Tag Archives | tombs

Two centuries-old tombs unearthed beneath New York City’s Washington Square Park

The second, previously unknown burial vault contains about 20 wooden coffins. Photograph: DDC

The second, previously unknown burial vault contains about 20 wooden coffins. Photograph: DDC

My old stomping grounds!

Alan Yuhas via The Guardian:

City workers have discovered two burial vaults underneath Washington Square Park in New York City, uncovering the remains of at least a dozen people interred around two centuries ago.

Contractors for the city department of design and construction (DDC) uncovered the first vault on Tuesday, during excavations to replace a century-old water main on the east side of the park, in the heart of bustling Greenwich Village. The workers called an archaeologist contracted by the city, who opened a way into the chamber only 3.5ft beneath the sidewalk.

Inside they found an arched brick chamber with skulls, femurs and other bones littered on the dirt floor.

The first vault was actually a rediscovery: power company ConEdison first uncovered the vault in 1965, finding 25 skeletons inside. Before this week’s excavation archaeologists knew the tomb existed, but were not sure where thanks to the company’s poor record-keeping.

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Priestess Tomb Confirms That Women Ruled In Ancient Peru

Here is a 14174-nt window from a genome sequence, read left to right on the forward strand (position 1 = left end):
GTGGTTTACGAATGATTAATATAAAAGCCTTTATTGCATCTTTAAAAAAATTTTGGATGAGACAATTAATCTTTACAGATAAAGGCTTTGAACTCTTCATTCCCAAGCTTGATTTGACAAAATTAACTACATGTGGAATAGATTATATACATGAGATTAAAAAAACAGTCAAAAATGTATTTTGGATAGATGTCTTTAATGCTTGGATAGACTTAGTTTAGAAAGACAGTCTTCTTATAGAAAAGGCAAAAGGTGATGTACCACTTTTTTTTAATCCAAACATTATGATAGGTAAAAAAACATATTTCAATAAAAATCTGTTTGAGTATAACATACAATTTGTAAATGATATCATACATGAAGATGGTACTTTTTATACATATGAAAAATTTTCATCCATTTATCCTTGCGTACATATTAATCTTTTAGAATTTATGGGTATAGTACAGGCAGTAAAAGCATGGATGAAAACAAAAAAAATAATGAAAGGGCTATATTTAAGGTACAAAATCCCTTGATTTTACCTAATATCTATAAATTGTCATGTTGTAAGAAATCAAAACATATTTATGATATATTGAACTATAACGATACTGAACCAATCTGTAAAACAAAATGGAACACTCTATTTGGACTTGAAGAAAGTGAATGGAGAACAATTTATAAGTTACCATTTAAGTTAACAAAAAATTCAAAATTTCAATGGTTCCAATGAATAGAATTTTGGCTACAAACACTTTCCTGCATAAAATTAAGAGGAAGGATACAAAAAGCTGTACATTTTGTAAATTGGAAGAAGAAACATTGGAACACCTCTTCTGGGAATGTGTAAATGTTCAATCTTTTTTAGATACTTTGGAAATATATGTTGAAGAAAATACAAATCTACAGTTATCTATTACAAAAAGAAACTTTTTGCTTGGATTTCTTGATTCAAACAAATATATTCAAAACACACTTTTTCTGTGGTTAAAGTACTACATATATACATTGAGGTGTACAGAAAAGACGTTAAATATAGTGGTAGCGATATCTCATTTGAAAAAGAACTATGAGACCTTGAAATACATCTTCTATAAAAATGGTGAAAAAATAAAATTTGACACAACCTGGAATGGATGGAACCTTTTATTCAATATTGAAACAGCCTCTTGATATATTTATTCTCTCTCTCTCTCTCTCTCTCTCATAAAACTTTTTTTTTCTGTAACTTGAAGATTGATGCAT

A society in some respects more advanced than our own? Phys.org reports:

The discovery in Peru of another tomb belonging to a pre-Hispanic priestess, the eighth in more than two decades, confirms that powerful women ruled this region 1,200 years ago, archeologists said.

The remains of the woman from the Moche—or Mochica—civilization were discovered in late July in an area called La Libertad in the country’s northern Chepan province. In 2006, researchers came across the famous “Lady of Cao”—who died about 1,700 years ago and is seen as one of the first female rulers in Peru.

“This find makes it clear that women didn’t just run rituals in this area but governed here and were queens of Mochica society,” said project director Luis Jaime Castillo. “It is the eighth priestess to be discovered,” he added. “Our excavations have only turned up tombs with women, never men.”

The priestess was in an “impressive 1,200-year-old burial chamber” the archeologist said.

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Arizona’s First Governor Is Buried Inside A Pyramid

AZFamily on an odd slice of Egypt in the American Southwest:

If you’ve ever visited the Phoenix Zoo, hiked in Phoenix’s Papago Park, or flown into Sky Harbor International Airport, you’ve probably noticed the small white pyramid sitting atop a desert mountain in the middle of Phoenix’s Papago Park.

It’s the tomb of Arizona’s first governor, George W.P. Hunt. Hunt became Arizona’s governor in 1912. He was elected for seven terms, which ended in 1933.

After a visit to Egypt, he and his wife became fascinated with its pyramids. This fascination led him to ask Congress for permission to build a pyramid tomb in Phoenix. Hunt was also laid to rest in the tomb in 1934. Today, five other family members also lay at rest in the tomb.

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